If you’ve been arrested on suspicion of Hydrocodone possession, you’ll need to contact a lawyer who is well-versed in New Hampshire’s drug laws.
Possession of any controlled substance is high on the radar of local law enforcement agencies, prosecutors and judges. So you will need a professional on your side as the case heads to court.
Call defense attorney Michael Anzalone to step up for you.WHAT HAPPENS AFTER YOUR ARREST?
In the state of New Hampshire, many drugs fall into the category of controlled dangerous substances. The Controlled Drug Act, which can be found in the state statutes under RSI 318-B:26, outlines how drug crimes are handled.
In New Hampshire, the drugs are divided into categories, called “schedules.” Many of the most dangerous drugs are listed in category 1. These are drugs that can be highly addictive and have no recognized medical value. The remaining categories list drugs that decrease in dangerousness and probability of addiction and abuse. And, drugs listed in categories II through V, increase in recognized medical use.
In short, it’s illegal to possess drugs that fall in these categories, including Hydrocodone, without a valid prescription. If you are arrested, the penalties will vary depending on what kind of drug authorities find in your possession and the type of violation you are charged with.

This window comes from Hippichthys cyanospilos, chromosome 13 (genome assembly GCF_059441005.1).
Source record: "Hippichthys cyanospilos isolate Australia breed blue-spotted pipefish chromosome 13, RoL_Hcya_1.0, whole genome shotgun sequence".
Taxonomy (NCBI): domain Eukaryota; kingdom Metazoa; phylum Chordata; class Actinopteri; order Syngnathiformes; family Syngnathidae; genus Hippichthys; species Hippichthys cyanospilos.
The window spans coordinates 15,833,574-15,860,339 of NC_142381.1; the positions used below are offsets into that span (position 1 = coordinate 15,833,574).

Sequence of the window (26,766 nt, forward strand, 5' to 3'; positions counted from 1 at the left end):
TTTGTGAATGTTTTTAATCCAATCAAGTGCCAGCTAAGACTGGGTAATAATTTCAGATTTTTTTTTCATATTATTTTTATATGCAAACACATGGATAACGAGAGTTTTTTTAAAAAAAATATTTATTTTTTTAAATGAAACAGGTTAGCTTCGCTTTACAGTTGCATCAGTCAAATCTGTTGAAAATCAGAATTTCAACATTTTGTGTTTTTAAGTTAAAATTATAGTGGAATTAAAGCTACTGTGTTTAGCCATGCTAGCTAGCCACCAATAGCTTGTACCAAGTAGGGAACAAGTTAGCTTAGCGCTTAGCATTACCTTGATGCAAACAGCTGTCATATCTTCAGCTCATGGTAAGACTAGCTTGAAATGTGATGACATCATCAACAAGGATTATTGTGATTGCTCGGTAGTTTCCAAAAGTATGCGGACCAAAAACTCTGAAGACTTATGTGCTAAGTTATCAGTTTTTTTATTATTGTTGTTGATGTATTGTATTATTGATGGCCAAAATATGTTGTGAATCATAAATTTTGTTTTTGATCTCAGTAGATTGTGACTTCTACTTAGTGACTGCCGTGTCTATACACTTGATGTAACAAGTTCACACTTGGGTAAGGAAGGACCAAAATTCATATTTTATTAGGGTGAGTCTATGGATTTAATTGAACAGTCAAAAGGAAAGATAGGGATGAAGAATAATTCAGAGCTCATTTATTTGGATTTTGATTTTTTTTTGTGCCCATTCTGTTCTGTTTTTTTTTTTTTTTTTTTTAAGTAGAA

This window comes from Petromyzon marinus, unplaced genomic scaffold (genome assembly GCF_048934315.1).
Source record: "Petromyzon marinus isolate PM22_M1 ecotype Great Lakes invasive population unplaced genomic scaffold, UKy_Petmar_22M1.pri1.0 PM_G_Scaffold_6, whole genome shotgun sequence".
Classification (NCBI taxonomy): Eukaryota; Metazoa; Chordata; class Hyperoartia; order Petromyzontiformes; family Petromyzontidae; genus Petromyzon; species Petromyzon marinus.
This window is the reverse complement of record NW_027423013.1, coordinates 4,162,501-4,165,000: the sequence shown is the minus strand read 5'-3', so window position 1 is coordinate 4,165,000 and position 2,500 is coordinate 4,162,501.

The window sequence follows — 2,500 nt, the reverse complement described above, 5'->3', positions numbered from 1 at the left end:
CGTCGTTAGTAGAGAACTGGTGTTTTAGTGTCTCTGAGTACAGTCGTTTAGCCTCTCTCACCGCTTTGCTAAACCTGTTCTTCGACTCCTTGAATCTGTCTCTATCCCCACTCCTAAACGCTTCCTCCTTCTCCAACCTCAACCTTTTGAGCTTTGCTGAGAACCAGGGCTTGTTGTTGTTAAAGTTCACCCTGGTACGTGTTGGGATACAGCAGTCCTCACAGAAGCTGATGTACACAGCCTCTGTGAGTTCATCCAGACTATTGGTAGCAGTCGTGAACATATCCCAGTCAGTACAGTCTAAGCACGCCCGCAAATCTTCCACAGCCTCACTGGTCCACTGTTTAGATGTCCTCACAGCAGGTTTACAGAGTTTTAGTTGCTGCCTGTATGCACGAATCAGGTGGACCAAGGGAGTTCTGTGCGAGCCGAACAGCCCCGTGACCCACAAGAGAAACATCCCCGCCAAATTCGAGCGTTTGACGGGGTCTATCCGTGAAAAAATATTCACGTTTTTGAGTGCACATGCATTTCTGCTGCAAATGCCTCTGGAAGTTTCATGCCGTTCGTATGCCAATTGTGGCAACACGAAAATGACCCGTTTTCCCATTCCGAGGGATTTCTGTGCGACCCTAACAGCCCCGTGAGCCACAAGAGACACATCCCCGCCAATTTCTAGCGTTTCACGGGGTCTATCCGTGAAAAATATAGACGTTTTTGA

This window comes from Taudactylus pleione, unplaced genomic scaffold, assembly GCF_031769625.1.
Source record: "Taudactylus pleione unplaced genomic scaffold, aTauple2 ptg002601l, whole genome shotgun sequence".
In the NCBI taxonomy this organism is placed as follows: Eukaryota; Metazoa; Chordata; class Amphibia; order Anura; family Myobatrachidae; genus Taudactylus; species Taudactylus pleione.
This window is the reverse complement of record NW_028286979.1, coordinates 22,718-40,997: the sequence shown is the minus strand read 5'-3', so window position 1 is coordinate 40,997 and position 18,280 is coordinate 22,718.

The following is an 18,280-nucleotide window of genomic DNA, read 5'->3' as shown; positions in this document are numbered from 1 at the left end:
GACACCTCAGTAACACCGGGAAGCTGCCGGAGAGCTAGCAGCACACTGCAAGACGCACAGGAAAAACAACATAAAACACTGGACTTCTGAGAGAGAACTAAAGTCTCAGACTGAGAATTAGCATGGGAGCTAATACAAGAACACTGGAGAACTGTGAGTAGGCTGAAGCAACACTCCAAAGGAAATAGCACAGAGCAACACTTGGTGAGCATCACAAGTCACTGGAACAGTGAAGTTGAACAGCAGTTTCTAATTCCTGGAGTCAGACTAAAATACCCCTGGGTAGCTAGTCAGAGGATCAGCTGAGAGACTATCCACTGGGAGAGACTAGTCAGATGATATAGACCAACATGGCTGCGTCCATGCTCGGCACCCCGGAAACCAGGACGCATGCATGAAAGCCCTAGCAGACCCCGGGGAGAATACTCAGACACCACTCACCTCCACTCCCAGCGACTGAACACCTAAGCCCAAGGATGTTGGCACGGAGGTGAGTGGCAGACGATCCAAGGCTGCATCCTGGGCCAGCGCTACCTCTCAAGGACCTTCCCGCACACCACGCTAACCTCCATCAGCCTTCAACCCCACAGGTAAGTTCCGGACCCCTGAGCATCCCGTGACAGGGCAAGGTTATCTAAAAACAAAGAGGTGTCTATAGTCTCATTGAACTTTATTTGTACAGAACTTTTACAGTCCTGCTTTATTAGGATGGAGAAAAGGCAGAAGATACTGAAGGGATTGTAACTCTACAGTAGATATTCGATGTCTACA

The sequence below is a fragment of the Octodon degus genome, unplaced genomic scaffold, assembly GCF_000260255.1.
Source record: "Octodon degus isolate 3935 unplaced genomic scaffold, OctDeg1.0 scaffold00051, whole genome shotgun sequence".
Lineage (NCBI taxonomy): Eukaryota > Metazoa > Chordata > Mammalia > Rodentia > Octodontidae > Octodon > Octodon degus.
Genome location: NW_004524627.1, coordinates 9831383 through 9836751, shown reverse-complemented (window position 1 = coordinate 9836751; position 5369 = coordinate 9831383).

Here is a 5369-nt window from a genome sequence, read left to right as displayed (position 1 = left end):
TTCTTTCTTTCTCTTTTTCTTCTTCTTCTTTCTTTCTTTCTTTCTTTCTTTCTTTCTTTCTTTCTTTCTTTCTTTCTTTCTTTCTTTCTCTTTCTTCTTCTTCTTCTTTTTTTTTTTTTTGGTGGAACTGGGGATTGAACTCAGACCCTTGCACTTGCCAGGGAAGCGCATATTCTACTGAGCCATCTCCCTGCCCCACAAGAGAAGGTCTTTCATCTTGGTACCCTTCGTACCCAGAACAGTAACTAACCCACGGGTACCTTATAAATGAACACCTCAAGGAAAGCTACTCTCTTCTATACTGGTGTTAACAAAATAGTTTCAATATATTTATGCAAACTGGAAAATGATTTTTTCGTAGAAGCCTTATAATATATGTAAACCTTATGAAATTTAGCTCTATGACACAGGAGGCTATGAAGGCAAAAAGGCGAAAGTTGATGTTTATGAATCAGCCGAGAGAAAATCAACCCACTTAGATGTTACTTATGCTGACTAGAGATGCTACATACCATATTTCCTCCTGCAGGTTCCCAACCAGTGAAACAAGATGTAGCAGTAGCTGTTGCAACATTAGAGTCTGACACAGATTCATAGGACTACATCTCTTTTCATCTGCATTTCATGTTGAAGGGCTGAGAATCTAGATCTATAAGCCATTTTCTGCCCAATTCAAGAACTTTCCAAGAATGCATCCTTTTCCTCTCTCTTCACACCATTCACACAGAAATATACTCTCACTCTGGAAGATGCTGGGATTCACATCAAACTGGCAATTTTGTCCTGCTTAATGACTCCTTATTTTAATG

Hydrocodone, which is an opioid, falls into category III along with anabolic steroids, codeine and some barbiturates. Hydrocodone can slow or stop your breathing and shouldn’t be used without a prescription. It also can be habit forming.
But, no matter, you still need to have an experienced criminal defense lawyer on your team. That’s why The Anzalone Law Firm in Nashua, New Hampshire, is your best choice. Michael Anzalone and his associates have your best interests at heart and will work hard to get the best possible outcome for you and help you get back on your feet again.
Just so you can understand how serious these crimes are, anyone caught possessing drugs in categories I, II, II and IV, face up to seven years in prison and up to $25,000 in fines for a first offense. If you are unfortunate enough to be arrested a second time on the same offense, the penalty increases to up to 15 years in prison and fines of up to $50,000.
An arrest for a drug in category V, the least dangerous of the drugs, can result in a sentence of up to three years in prison and a fine of up to $15,000. The severity increases to up to seven years in prison and up to $25,000 in fines for a second _ and subsequent _ arrests.
So, if you have been charged with possession of drugs that fall into these categories, please make sure you have proper legal representation.
If you or a loved one has been arrested on charges of Hydrocodone possession, please call Michael Anzalone today for a free consultation. Our goal is to assist you through the court process and help you get your life back on track.